Pro bike: Rigoberto Urán's Specialized S-Works Tarmac
Rigoberto Urán (Omega Pharma-Quick Step) stormed the Giro d’Italia last year with a stunning second-place finish behind Vincenzo Nibali (Astana). The climbing specialist wants to move one step up on the podium this time around, though, and is hoping that the Colombian-themed colours of his brand new Specialized S-Works Tarmac will inspire him to get there.
Specialized simply refers to this fifth generation of its top-end road bike as the ‘S-Works Tarmac’ but it clearly borrows much of the design language from the previous S-Works Tarmac SL4, including mechanically efficient roundish tube shapes and gentle shape transitions throughout, oversized top and down tubes that effectively wrap around the hourglass-profile tapered head tube, and the company’s own oversized bottom bracket shell.
Specialized’s latest tarmac – which is just called ‘tarmac’, not ‘tarmac sl5’ – is supposedly a ground-up redesign with each size comprising its own development from scratch instead of just modifying another size. according to specialized, that means larger frames get stiffer as compared to the previous sl4 model while smaller ones get more comfortable:James Huang/Future Publishing
Specialized claims, however, that all of the new sizes were developed as ground-up projects, instead of the usual practice of starting with a 56cm and then adapting other sizes from there.
As a result, ride qualities are supposedly even more consistent across the range than before with better stiffness and handling precision on the larger sizes than the previous model, while smaller models – such as Urán’s 52cm chassis – are said to be more comfortable and chatter less through bumpy corners.
Organic, rounded shapes are used throughout the new frame:
As such, Specialized has also returned to a size-specific tapered steerer tube concept with Urán’s frame sporting just a modestly oversized 1.25in diameter.
A new internal seatpost binder that’s 35mm further down than before also effectively adds more exposed shaft (and thus, more room to flex) for the slim, 27.2mm-diameter seatpost.
Seatpost height is marked with a bit of team logo team. the new specialized s-works tarmac frame now uses a hidden internal seatpost binder:
Team mechanics, on the other hand, are likely more excited about the new aluminium interface for the bottom bracket shell, which should provide a more precise fit and greatly reduce the chance of creaking long-term – a key feature for a bike that will be cleaned with a pressure washer almost daily and whose bearings will be replaced relatively frequently.
CeramicSpeed bottom bracket bearings now install into an aluminum sleeve in the frame in an effort to reduce creaking:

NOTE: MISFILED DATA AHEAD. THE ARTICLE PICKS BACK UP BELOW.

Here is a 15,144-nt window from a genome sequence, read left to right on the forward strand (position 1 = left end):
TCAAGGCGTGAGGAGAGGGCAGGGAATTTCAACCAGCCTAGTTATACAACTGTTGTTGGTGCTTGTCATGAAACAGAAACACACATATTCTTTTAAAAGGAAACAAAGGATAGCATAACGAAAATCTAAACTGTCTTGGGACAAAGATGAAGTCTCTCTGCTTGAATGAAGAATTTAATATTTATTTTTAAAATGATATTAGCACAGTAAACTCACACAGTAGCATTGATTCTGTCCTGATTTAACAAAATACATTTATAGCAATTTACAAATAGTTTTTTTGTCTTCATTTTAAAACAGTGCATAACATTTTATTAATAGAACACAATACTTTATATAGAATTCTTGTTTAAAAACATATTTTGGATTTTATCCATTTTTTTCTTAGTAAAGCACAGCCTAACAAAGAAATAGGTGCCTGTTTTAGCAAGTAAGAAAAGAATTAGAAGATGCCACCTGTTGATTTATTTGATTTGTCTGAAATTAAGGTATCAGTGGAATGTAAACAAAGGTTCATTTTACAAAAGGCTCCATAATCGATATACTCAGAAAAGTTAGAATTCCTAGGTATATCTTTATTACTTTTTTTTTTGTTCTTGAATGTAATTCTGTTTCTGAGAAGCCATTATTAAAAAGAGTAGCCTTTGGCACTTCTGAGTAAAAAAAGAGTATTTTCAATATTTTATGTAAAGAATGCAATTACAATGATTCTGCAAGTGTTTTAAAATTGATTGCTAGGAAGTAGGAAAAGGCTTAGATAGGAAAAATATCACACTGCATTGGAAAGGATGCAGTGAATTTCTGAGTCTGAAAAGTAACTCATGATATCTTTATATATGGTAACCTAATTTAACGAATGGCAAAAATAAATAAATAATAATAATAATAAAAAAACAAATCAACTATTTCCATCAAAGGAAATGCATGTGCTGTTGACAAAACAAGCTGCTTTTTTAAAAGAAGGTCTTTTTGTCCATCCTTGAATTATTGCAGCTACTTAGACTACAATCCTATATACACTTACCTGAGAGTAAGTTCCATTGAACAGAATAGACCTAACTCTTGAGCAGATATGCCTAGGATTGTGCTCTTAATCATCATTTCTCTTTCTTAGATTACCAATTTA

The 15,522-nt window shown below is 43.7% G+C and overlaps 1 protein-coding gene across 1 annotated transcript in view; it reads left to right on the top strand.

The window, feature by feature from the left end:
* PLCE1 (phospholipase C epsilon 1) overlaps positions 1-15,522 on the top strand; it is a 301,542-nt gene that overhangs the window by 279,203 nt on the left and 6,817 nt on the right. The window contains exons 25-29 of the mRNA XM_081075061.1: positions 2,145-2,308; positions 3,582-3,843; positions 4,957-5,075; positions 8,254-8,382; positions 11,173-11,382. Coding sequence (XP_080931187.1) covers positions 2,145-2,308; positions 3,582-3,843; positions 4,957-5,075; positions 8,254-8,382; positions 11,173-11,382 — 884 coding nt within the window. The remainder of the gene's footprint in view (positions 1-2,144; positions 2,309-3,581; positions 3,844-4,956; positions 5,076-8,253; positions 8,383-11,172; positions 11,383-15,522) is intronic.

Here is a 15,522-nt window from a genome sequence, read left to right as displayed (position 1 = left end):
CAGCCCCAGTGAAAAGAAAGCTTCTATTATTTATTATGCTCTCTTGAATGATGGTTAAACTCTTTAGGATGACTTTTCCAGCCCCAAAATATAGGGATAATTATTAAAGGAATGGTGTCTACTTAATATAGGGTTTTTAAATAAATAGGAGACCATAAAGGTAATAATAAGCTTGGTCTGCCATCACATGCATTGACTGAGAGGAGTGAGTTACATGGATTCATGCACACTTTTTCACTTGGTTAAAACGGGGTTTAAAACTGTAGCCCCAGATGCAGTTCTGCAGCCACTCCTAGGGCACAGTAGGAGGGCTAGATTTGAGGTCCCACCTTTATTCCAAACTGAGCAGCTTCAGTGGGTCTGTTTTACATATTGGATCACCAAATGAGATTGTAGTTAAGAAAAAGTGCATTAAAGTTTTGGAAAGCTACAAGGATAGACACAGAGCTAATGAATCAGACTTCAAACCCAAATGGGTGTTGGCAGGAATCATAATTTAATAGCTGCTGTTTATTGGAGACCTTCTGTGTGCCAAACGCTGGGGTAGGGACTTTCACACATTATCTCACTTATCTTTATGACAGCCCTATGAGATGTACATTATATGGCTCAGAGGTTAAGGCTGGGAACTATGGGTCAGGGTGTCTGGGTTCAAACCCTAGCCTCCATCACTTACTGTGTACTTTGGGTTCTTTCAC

The build kit is very straightforward, with no special weight-saving bits to speak of, which makes sense, given the bike is already barely UCI-legal as it stands here.
Standard team-issued pieces include: the SRAM Red 22 transmission and brakes; carbon wheels, a carbon seatpost, and an aluminium cockpit from Zipp; a Quarq power meter; and a saddle, carbon fibre crankarms, and tubular tyres from Specialized.
Specialized-sponsored teams are now being supplied with actual specialized tubular tires, in this case mounted on to zipp 303 firecrest carbon wheels:
Urán’s bike was fitted with typical 53/39-tooth chainrings up front but an 11-28T SRAM PG-1170 cassette out back – perhaps unusually easy gearing for the flatter earlier stages of this year’s Giro.
More importantly, it’s with a mid-cage WiFli rear derailleur that suggests he’ll go with even-larger cogs as the big mountains beckon later on.
Think longer-cage road rear derailleurs are for sissies? tell that to colombian climbing specialist rigoberto urán (omega pharma-quick step). though the 11-28t cassette mounted here doesn’t require a longer cage, having one means he can easily go to an even bigger cassette when the race hits the mountain stages:
Urán perhaps cares most about the special paint job on his new bike, though. Its colours are borrowed from the Colombian flag. With the biggest races being held in Europe, Urán is certainly further from home than most riders in the peloton.
Perhaps a little reminder of climbing his local mountains will give him a little extra inspiration to scale the Italian ones.
Specialized has provided rigoberto urán (omega pharma-quick step) with this custom – and all-new – s-works tarmac, resplendent in the colors of his native colombia: